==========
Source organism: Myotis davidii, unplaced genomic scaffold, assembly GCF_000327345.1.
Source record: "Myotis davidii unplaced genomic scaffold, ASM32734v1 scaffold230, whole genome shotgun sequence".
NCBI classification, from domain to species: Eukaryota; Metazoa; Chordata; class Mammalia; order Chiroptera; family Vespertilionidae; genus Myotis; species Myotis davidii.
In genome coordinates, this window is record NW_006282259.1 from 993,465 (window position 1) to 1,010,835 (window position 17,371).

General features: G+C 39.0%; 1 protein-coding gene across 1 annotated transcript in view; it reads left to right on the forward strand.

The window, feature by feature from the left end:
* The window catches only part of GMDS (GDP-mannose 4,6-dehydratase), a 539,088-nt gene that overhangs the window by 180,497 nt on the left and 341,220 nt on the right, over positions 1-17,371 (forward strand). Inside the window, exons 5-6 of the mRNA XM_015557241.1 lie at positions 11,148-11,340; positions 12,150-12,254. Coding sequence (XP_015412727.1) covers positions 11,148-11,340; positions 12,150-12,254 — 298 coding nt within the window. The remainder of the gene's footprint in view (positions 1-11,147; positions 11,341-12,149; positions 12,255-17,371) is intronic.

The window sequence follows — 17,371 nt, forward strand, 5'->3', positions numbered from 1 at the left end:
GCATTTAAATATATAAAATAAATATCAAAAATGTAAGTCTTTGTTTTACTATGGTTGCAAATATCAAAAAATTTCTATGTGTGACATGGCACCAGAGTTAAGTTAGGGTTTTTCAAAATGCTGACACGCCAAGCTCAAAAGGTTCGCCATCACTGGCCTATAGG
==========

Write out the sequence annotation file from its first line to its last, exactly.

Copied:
Source organism: Myotis davidii, unplaced genomic scaffold, assembly GCF_000327345.1.
Source record: "Myotis davidii unplaced genomic scaffold, ASM32734v1 scaffold230, whole genome shotgun sequence".
NCBI classification, from domain to species: Eukaryota; Metazoa; Chordata; class Mammalia; order Chiroptera; family Vespertilionidae; genus Myotis; species Myotis davidii.
In genome coordinates, this window is record NW_006282259.1 from 993,465 (window position 1) to 1,010,835 (window position 17,371).

General features: G+C 39.0%; 1 protein-coding gene across 1 annotated transcript in view; it reads left to right on the forward strand.

The window, feature by feature from the left end:
* The window catches only part of GMDS (GDP-mannose 4,6-dehydratase), a 539,088-nt gene that overhangs the window by 180,497 nt on the left and 341,220 nt on the right, over positions 1-17,371 (forward strand). Inside the window, exons 5-6 of the mRNA XM_015557241.1 lie at positions 11,148-11,340; positions 12,150-12,254. Coding sequence (XP_015412727.1) covers positions 11,148-11,340; positions 12,150-12,254 — 298 coding nt within the window. The remainder of the gene's footprint in view (positions 1-11,147; positions 11,341-12,149; positions 12,255-17,371) is intronic.

The window sequence follows — 17,371 nt, forward strand, 5'->3', positions numbered from 1 at the left end:
GCATTTAAATATATAAAATAAATATCAAAAATGTAAGTCTTTGTTTTACTATGGTTGCAAATATCAAAAAATTTCTATGTGTGACATGGCACCAGAGTTAAGTTAGGGTTTTTCAAAATGCTGACACGCCAAGCTCAAAAGGTTCGCCATCACTGGCCTATAGG